Throughput %Diff      = -11.3907 %
    Using win32_read() gives GetOverlappedResult failed error 38 (MessageId: ERROR_HANDLE_EOF //// MessageText://// Reached the end of the file.) on reading file chunks.
    All advice is offered in good faith only. You are ultimately responsible for effects of your programs and the integrity of the machines they run on.

  2. #32
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    Re: Multiple thread question

    unless each thread decides on his own which files to process,
    Each thread only processes one file which is indicated by the function parameter.
    All advice is offered in good faith only. You are ultimately responsible for effects of your programs and the integrity of the machines they run on.

  3. #33
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    Re: Multiple thread question

    Quote Originally Posted by 2kaud View Post
    Each thread only processes one file which is indicated by the function parameter.
    exactly, then the serial code wil do <get_file,parse_file,get_file,...> while a thread pool with a single worker will do <get_file,get_file,parse_file,get_file,get_file,get_file,....,parse_file,get_file,....[all files queued],parse_file,parse_file,....>. Now, I was conjecturing that the slow down could be due to the peculiar interleaving of IO operations of the serial version and not to the "singlethreadedness" in itself ...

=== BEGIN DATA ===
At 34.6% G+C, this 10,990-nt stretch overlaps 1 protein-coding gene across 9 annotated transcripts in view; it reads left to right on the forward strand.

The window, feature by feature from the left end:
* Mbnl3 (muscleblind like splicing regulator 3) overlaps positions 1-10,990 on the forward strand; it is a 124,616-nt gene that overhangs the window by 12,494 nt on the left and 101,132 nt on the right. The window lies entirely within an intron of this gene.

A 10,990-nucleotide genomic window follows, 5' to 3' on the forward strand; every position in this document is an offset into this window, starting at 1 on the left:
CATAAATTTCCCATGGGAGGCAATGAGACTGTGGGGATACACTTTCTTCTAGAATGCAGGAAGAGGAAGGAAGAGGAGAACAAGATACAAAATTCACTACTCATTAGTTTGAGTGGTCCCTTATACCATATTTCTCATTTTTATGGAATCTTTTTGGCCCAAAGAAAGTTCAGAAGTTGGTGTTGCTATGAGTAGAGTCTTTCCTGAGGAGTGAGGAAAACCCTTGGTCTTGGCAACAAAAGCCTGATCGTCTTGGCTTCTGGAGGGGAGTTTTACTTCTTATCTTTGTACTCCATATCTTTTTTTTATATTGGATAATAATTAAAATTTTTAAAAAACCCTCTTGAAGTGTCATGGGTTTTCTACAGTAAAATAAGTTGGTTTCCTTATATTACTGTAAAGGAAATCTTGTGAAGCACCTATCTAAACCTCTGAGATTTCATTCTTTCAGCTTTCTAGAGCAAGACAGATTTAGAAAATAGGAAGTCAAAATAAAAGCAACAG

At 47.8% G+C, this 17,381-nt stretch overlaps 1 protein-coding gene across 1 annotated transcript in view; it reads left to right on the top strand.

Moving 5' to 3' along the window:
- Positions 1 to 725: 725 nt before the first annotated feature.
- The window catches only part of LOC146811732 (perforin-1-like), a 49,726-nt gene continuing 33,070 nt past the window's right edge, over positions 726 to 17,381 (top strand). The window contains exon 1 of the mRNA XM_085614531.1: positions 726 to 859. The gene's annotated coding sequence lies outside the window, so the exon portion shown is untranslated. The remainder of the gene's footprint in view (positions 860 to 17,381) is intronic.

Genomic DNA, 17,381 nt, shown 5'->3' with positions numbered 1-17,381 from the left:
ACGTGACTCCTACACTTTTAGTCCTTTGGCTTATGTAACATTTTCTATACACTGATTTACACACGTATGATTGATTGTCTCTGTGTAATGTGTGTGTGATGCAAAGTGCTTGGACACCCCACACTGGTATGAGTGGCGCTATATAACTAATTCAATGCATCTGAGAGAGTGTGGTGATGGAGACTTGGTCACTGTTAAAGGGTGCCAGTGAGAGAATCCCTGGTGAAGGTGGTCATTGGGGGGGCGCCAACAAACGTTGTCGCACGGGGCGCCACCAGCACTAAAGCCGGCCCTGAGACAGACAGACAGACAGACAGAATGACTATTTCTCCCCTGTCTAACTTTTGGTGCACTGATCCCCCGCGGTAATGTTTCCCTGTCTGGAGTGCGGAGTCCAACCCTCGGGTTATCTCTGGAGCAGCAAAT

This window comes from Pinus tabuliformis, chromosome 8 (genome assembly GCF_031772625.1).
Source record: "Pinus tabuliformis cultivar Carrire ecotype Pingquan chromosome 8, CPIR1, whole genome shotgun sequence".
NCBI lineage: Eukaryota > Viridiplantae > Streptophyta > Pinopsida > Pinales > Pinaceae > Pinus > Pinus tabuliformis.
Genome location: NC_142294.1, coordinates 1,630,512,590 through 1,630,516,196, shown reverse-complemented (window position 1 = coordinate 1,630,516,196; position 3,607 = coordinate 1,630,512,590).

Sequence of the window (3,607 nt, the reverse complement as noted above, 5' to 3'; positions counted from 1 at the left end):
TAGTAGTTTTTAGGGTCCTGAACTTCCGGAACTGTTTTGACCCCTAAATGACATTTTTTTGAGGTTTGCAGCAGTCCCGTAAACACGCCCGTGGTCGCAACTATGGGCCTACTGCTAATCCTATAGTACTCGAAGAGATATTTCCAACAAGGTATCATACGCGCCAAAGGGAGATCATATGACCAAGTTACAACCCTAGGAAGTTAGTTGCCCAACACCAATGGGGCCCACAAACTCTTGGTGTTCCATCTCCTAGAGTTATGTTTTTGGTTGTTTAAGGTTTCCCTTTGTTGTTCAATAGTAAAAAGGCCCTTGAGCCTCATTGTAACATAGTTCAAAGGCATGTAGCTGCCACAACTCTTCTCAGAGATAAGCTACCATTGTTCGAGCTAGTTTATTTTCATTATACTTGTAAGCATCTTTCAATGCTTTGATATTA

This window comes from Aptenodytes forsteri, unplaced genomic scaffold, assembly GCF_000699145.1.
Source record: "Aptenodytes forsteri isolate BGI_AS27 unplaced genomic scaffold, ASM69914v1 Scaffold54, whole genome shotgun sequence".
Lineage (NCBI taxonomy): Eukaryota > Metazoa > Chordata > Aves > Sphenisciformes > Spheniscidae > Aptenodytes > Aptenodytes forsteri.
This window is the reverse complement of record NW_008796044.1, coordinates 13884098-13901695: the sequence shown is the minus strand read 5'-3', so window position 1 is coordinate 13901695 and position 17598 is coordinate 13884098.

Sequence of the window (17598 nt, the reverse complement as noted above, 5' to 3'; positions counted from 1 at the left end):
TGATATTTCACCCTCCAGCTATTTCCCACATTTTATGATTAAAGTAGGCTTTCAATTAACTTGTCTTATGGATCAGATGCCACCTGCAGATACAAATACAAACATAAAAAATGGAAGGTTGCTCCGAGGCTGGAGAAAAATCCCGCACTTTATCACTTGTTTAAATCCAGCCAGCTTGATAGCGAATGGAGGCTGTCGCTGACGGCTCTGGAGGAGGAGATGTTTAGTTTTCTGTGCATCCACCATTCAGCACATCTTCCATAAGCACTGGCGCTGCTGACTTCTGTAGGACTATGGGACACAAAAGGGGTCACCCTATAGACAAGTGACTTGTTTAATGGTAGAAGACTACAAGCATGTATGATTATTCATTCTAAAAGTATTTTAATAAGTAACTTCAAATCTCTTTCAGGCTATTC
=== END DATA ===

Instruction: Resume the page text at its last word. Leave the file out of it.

in other words, given the single threaded code, what happens if you collect all files once ( say, put open handles in a vector ) and *then* parse them serially ?

  4. #34
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    Re: Multiple thread question

    Quote Originally Posted by superbonzo View Post
    exactly, then the serial code wil do <get_file,parse_file,get_file,...> while a thread pool with a single worker will do <get_file,get_file,parse_file,get_file,get_file,get_file,....,parse_file,get_file,....[all files queued],parse_file,parse_file,....>. Now, I was conjecturing that the slow down could be due to the peculiar interleaving of IO operations of the serial version and not to the "singlethreadedness" in itself ...

    in other words, given the single threaded code, what happens if you collect all files once ( say, put open handles in a vector ) and *then* parse them serially ?
    The file processing is done using c++ streams. Do I really want a vector of several hundred fstream objects?